SEPANG, Malaysia — The story of Kevin Magnussen’s Friday at Sepang Int’l Circuit wasn’t what he did on the track, which was slot in 19th overall on the practice charts at the controls of the Renault RS16.
Rather, it was what happened during the first of two sessions as he was being wheeled back to the paddock, when the car suddenly caught fire and left the Dane scrambling to escape as his crew and surrounding safety workers fought the erupting flames.
Magnussen had just completed his first installation lap and was being wheeled back into the Renault garage when the flames burst forth from the top of the engine cover. He jumped clear and the team quickly began to fight the blaze, but with fuel continuing to leak, the car continued to catch fire and it was nearly 10 minutes before the situation was calmed.
Despite what would be an apparent loss for the day, the team scrambled to rebuild Magnussen’s mount and get him out for whatever laps they could in the second practice session, which they did successfully after Magnussen was able to roll out for roughly half the round.
Posting a best lap of 1:37.664, the young star — who turns 24 on Wednesday — was largely unshaken and was able to put the incident in perspective after taking some laps in the afternoon.
“We expected it to be hot in Sepang, but maybe not as hot as that!” Magnussen quipped. “It was a tough situation, but my crew (was) great dealing with the fire and getting the car back into action for the afternoon. From my perspective, I heard the call on the radio to jump out and I didn’t need to be told twice!”
“In the afternoon, we were able to get some laps, so the day wasn’t a write-off. There’s a bit too much oversteer (on) entry with the initial set-up, but we know where we want to improve. Just glad we were able to get on-track.”
Renault technical director Nick Chester cited an issue with the fuel breather system as the cause for the fire.
“We had a difficult start to the day with Kevin’s car, obviously. There was a problem with a valve on a fuel breather pipe, which meant that fuel escaped from the vent, causing a fire,” Chester explained. “We were running the tank full and we were running some experimental parts really in preparation for Mexico, so (Magnussen’s car had) a different set-up (on it compared) to the other car (of teammate Jolyon Palmer).”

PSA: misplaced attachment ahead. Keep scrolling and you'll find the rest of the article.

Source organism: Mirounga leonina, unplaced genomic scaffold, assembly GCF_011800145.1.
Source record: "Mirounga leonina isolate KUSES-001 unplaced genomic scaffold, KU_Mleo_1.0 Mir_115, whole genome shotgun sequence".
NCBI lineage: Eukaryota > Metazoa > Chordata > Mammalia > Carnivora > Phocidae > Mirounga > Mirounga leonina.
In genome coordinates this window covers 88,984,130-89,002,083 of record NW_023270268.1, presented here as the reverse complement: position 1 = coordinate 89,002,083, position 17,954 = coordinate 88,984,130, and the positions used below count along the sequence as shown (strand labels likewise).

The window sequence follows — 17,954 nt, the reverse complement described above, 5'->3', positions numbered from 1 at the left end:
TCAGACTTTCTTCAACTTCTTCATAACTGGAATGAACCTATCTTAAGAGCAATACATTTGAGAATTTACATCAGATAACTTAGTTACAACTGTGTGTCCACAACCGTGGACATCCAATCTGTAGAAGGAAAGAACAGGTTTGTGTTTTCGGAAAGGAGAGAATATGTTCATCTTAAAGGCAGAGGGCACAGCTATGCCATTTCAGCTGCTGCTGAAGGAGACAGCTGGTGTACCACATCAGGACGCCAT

“Everyone’s okay, that’s the main thing. The crew did a great job keeping everything under control so we could address the problem. We changed fuel systems for the second session and don’t expect any further issues.”
Chester also wasn’t concerned with the team’s overall performance being affected by the situation, as the sister Renault with Palmer at the wheel was 12th overall on the practice charts, setting a best time of 1:36.940 and picking up more than two seconds from the morning round.
“Kevin was able to complete half of the afternoon session, so he has a baseline (setup) to work with. Between both drivers (Magnussen and teammate Jolyon Palmer) we have some good information to progress the set-up and tire performance on the new track surface here in Sepang, so we’re fairly happy with all things considered.”
Next up for the Formula One field in Malaysia will be pole qualifying, which airs Saturday morning at 5 a.m. ET, live on NBCSN.
Formula One Communications contributed to this story.
About the Writer
Jacob Seelman is the Managing Editor of Race Chaser Online and creator of the Motorsports Madness radio show, airing at 7 p.m. Eastern every Monday on the Performance Motorsports Network.
Seelman grew up in the sport, watching his grandparents co-own the RaDiUs Motorsports NASCAR Cup Series team in the 1990s.
The 22-year-old is currently studying Broadcast Journalism at Winthrop University in Rock Hill, S.C., and is also serving as the full-time tour announcer for the Must See Racing Sprint Car Series.
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